What Employers Need to Know About the “Meaningful Work” Movement

Happy employees in the office


When you spend a good portion of your time at your job, it’s only natural for it to become part of who you are. That’s why the workforce has seen a rise in the quest for meaningful work, or work that aligns with your values. For many, it means knowing their work has a direct impact, feeling purpose in what they do, and being part of a community.


Why is this important? The Bates-Gallup study of purposeful work examined this and can sum it up in two key findings:

  • Individuals who utilize their strengths and enjoy what they are doing every day are twice as likely to succeed in other areas of their lives.
  • Individuals with a high sense of purpose in what they are doing for work are ten times more likely to experience overall well-being.

Those key findings paint a very clear picture: meaningful work is important for leading a fulfilling life.


The role of employers in the meaningful work movement

With individuals now craving more meaningful work experiences, employers need to take notice -- especially as some individuals are leaving their jobs and changing careers to do so.

By fully understanding their role in creating a meaningful work environment, employers can help their employees find purpose and fulfillment -- often while retaining their talent.


Here’s what employers need to know about the meaningful work movement:


Meaningful means something different to everyone.

This is a very important statement for both employees and employers to understand. Some people are under the impression that only “helping” professions (teaching, healthcare, social work, etc.) can be meaningful. However, meaningful can mean something entirely different to everyone.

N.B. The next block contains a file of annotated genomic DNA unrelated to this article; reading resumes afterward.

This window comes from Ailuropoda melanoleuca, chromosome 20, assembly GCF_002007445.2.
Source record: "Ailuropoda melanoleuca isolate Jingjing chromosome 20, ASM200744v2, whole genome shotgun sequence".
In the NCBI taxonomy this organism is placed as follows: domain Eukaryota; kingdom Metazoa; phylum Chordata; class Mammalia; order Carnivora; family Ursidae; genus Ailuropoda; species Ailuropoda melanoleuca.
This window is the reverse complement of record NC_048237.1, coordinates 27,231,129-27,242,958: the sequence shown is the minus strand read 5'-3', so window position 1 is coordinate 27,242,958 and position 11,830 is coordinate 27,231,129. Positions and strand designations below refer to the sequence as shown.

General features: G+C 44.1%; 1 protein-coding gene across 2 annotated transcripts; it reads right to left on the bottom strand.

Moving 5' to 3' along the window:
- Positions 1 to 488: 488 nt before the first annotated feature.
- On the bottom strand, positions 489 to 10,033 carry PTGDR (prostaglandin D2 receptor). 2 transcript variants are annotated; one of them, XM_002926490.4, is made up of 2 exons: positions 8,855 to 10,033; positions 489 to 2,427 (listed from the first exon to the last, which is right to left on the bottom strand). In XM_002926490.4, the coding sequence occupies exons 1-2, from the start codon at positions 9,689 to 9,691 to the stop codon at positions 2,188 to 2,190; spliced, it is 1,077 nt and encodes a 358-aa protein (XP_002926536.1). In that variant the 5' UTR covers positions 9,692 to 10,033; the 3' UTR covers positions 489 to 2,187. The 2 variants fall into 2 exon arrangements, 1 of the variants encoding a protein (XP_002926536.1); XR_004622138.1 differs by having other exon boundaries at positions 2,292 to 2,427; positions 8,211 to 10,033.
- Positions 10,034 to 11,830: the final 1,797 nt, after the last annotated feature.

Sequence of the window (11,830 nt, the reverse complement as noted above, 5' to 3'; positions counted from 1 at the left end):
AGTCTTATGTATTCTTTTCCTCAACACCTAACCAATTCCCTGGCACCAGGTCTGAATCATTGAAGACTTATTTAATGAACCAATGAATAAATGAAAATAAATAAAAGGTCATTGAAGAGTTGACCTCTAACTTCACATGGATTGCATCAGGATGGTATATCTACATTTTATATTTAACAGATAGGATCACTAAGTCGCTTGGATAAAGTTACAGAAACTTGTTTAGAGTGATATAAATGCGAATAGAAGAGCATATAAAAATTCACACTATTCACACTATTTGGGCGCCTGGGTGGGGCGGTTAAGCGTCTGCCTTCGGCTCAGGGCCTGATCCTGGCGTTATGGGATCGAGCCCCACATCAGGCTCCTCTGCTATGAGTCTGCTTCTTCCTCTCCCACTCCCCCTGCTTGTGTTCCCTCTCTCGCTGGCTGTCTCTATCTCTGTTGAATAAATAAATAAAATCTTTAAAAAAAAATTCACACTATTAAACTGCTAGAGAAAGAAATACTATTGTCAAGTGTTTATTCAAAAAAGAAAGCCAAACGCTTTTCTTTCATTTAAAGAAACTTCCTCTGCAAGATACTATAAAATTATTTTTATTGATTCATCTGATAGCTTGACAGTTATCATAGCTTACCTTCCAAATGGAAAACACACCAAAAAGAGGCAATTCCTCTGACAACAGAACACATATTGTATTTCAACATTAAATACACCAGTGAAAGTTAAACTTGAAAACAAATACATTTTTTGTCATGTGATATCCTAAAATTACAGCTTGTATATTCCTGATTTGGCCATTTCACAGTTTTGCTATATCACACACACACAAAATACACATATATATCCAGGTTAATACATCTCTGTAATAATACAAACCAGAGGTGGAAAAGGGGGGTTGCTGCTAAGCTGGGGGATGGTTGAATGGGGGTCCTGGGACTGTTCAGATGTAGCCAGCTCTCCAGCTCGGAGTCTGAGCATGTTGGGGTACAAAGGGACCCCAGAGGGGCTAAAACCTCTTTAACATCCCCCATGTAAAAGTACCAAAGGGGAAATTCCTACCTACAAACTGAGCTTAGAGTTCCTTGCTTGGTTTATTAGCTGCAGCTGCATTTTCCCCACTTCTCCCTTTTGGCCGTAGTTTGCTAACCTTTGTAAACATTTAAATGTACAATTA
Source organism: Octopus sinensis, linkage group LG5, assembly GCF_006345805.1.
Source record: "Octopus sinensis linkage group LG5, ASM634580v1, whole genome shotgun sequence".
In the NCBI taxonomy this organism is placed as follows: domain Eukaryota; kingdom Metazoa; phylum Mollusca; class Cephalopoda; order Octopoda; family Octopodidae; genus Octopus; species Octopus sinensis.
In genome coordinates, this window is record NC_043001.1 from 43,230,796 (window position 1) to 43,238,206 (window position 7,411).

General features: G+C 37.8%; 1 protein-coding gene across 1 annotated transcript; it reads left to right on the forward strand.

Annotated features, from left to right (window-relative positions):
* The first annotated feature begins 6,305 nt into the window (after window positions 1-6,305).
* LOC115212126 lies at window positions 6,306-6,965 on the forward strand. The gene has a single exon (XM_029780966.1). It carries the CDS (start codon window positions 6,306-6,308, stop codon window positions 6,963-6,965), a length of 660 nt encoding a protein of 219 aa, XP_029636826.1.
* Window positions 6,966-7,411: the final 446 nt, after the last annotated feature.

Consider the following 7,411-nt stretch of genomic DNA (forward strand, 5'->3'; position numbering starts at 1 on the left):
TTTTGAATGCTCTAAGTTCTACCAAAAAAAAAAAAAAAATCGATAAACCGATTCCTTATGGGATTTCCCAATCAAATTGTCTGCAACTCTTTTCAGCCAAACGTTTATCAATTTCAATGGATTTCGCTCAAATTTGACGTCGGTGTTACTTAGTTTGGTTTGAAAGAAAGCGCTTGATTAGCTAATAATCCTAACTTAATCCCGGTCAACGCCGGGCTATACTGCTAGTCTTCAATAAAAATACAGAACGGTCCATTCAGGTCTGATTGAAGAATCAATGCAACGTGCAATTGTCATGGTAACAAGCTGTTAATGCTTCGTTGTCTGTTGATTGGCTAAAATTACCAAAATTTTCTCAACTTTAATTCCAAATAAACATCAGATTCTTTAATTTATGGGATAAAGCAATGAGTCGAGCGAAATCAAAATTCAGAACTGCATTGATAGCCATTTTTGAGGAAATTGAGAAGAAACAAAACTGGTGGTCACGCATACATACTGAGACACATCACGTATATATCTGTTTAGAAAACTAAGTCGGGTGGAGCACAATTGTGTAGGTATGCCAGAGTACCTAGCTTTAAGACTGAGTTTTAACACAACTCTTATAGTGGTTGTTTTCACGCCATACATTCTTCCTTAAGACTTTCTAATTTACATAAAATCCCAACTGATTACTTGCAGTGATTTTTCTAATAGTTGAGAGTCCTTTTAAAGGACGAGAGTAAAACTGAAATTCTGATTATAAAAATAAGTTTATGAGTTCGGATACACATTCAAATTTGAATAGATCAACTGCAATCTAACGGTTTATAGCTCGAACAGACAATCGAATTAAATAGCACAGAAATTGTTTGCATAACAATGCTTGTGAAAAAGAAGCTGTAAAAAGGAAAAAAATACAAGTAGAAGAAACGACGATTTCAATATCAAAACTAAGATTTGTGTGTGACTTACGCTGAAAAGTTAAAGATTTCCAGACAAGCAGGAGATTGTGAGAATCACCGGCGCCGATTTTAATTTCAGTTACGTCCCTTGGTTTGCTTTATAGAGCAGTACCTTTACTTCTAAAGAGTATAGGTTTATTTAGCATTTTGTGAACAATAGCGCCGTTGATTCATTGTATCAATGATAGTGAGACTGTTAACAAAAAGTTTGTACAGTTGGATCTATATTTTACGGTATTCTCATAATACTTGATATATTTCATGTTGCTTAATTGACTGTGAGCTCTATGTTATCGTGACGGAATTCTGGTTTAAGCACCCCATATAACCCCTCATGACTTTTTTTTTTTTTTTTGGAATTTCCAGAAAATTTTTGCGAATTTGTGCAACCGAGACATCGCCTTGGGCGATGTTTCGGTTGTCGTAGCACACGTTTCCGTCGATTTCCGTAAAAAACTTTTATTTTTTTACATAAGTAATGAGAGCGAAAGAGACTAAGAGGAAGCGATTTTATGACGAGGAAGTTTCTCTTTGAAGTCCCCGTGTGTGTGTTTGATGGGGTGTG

A survey conducted by Jing Hu and Jacob Hirsh investigated just this. They asked respondents to name a job/career that would give them a sense of meaning and one that would not provide meaning. They found that 44% of the jobs that were listed as meaningful by some were listed as not meaningful by others. Similarly, they found that 55% of the jobs listed as not meaningful to someone were listed as meaningful to someone else.

Understanding this can help employers have honest conversations with employees about what that individual finds meaningful. Knowing that it doesn’t look the same for everyone is important to accept. Employers can also use this understanding to explain how existing roles within a company might be meaningful after all.


Your employees can find meaningful work without leaving your company

Some employers are hesitant to have conversations about meaningful work because they fear employees will leave their positions to take their careers in a different direction. However, it doesn’t have to be that way. Once you have a conversation with employees about what purpose they are looking to serve, you can find ways to make that work without them having to leave your company.

Perhaps there’s a different position or department they could move into. For example, someone who works in sales might crave the ability to connect with people, so they would be better suited in a career in HR.


Meaningful doesn’t always mean satisfying -- sometimes, there’s more to it

Sometimes people are in a job that aligns with their values and purpose, yet they still don’t feel satisfied. Sometimes, meaningful work alone isn’t enough -- how the day-to-day job is performed matters too. Job functions that don’t align with someone’s personality or suit the way an individual works best are bound to leave people unsatisfied, sometimes even frustrated.

If that’s the case, see if there’s a middle ground that you can reach with individual employees or teams that allows them to not only do meaningful work, but do it in a way that suits them.


You can help your employees find meaning

Some employers might feel like they are the enemy in the meaningful work movement, but that doesn’t have to be the case. By creating an open and honest dialogue with your employees, you can create an environment where they feel comfortable speaking up about what would make their employment more meaningful. That way, you can retain your best employees and make their experience even better.